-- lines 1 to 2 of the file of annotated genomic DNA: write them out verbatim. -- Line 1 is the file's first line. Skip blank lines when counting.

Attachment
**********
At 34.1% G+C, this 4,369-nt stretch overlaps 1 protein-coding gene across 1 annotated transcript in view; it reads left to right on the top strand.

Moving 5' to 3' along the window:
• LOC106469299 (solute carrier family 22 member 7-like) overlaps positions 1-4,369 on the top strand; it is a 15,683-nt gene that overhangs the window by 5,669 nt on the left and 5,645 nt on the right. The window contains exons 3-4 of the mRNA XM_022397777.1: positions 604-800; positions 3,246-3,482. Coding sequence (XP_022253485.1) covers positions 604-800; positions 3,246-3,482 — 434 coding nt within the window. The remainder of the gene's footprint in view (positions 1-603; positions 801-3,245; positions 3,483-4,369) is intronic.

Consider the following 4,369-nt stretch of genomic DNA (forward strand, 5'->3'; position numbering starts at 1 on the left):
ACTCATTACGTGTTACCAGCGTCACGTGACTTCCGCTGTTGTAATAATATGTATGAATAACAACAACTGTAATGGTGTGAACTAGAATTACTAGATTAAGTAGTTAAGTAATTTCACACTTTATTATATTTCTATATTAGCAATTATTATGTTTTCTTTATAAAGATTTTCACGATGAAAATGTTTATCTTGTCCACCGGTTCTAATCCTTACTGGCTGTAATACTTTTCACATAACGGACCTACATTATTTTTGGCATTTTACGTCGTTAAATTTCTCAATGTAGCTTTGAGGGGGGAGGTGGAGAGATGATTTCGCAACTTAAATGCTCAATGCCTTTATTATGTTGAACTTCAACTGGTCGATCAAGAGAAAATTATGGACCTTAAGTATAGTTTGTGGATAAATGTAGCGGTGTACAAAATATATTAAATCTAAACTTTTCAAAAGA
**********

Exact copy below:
At 34.1% G+C, this 4,369-nt stretch overlaps 1 protein-coding gene across 1 annotated transcript in view; it reads left to right on the top strand.

Moving 5' to 3' along the window: